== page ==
To answer your question directly, of course I do not feel safe.
How did you feel after the report was aired?
It is important to understand the context of the report. This is not a report about Ahmed or the lady. The report is far bigger than that and that is the context that this report should be taken. I will urge everyone to watch the full movie. I feel that the documentary that BBC carried out is very balanced work which was to profile the activities of Human Rights Radio led by its founder, Ordinary Ahmed Musa. I feel that the work did justice on how the state failed in delivering justice to citizens which has led to a vacuum filled by the Ordinary President and other human rights activists in Nigeria.
With this report, I feel we have started a conversation around media accountability, justice, transparency, and holding people in power to accountability. Though the report is in a different context. But I feel we should maintain a holistic context of which the film is all about. About making sure things are done right in the system, which is justice and accountability.
Nigerians feel your report is incomplete. Have you done a follow-up on the case, particularly on the girl accused?
Have you watched the whole 27 minutes sir, who are those saying the report are those who are yet to watch the full report? The report first shows the good work of Human Rights Radio, cases of missing children and how cases like that have persisted for over 20 years. The BBC did a film and the film just came out. There are post-production, but I know the case is with the police. It is only those who have not watched the entire video and focus on the six minutes clips that would say another story, but that is not true. There is a total representation of the people’s opinion, and that’s the fact. We have brought out an instant injustice and how Human Rights Radio has been able to address injustice. We know that police and everyone is involved, our own is just do the follow-up on the case, and we just released the story and we are trying to ensure people understand the value of the story which is about enlightened how the system is flawed to the point that people are looking for alternatives to their problem.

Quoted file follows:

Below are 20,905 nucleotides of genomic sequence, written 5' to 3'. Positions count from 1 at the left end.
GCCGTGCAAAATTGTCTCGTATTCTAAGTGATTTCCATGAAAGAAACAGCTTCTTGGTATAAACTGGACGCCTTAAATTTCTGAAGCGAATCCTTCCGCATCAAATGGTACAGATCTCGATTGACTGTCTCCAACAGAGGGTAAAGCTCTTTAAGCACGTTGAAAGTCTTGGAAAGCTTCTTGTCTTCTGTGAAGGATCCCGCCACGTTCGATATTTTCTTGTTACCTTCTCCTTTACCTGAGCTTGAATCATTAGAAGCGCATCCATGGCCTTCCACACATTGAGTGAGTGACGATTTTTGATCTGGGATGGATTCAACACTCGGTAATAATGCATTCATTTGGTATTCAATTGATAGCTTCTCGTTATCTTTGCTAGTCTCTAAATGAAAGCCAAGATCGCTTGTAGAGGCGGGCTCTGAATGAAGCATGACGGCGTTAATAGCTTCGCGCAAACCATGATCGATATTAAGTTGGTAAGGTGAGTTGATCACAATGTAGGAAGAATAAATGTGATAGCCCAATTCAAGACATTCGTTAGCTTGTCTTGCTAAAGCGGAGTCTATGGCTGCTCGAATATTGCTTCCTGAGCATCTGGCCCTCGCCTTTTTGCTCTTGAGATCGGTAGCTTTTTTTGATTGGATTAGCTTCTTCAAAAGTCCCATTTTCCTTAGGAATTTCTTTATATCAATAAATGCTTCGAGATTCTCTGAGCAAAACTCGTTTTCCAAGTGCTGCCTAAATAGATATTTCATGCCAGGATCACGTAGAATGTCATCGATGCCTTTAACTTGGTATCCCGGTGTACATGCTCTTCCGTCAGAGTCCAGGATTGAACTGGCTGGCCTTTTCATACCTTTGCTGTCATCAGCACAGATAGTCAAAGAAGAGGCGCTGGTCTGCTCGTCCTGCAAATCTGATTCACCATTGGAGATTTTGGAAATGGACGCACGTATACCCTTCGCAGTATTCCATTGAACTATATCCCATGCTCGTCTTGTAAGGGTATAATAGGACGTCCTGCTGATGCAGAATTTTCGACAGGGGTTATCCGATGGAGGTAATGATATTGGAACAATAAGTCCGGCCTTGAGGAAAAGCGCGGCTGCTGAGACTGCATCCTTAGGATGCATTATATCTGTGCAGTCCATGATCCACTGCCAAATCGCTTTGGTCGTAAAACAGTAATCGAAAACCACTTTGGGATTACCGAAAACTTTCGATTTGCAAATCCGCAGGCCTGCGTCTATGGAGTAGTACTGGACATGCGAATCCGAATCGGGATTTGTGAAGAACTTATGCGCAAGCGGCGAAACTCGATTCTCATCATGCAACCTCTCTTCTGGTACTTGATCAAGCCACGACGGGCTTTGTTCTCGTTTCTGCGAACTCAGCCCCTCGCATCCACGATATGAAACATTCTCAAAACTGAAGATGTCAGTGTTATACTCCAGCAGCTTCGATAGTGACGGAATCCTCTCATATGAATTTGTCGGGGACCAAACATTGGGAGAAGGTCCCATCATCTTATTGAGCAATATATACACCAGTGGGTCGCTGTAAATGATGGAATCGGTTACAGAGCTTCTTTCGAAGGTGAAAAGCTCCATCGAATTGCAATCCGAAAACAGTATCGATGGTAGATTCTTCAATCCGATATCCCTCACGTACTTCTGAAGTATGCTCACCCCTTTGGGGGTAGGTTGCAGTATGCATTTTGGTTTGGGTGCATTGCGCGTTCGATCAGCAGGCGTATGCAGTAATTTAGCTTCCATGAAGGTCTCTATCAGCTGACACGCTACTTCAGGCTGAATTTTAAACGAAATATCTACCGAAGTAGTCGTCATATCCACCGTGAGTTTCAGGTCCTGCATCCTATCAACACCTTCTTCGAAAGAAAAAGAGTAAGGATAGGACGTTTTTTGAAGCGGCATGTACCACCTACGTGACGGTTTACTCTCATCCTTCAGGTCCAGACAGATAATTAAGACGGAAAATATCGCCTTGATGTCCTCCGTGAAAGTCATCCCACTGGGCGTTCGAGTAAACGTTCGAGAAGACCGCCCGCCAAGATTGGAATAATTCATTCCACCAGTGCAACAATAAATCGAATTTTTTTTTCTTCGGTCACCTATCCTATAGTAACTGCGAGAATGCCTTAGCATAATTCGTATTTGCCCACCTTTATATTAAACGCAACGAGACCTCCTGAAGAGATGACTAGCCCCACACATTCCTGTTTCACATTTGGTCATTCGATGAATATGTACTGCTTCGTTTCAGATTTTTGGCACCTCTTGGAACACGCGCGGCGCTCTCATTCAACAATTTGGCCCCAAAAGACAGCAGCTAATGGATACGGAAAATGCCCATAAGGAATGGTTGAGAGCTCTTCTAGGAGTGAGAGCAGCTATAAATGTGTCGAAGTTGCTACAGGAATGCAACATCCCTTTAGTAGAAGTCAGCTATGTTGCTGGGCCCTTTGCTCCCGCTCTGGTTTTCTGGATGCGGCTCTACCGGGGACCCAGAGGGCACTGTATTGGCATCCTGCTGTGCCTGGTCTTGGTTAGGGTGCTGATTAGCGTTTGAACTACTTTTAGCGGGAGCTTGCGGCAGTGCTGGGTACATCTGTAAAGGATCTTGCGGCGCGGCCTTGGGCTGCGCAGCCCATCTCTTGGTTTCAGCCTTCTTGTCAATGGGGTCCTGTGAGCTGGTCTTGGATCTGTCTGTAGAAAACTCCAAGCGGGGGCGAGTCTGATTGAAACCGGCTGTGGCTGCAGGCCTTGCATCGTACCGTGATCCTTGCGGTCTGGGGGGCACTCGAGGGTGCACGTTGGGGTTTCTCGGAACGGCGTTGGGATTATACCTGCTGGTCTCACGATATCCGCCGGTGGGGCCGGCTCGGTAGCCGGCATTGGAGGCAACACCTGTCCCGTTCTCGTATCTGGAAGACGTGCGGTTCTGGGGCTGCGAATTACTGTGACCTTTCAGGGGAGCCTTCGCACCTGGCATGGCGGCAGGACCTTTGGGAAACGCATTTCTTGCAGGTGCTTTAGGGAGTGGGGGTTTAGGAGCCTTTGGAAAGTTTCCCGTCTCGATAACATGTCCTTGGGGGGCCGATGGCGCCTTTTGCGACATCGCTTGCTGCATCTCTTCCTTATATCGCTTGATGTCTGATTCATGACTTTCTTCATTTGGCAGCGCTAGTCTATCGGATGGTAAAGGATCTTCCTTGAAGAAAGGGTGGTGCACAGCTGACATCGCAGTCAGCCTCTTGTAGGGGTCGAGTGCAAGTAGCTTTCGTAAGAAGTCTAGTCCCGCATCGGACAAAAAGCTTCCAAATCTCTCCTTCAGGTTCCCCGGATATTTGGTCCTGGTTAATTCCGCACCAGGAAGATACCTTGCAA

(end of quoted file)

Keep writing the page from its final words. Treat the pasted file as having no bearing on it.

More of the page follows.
Did Ahmed Isah tell you he won’t follow the case of the missing eight children in Anambra?
Yes, Ahmed Isah said he is not interested in the story. He told the crew he won’t go to Anambra State.
There are allegations that you were paid to do the documentary on Ahmad Isah?
Who paid me? Why will anyone say that? The BBC approached Ahmed Isah based on the vacuum in the Nigerian system, a major reason people are coming to him. And we think that he is doing a great job and that is the truth, I have worked with him personally and I know he is doing a good job. And the reason for the film is to present a balanced and objective profile of his work and he welcomed us that he doesn’t have anything to hide. I have been a journalist for 10 years now. There is no attempt to bring him down. It is not true.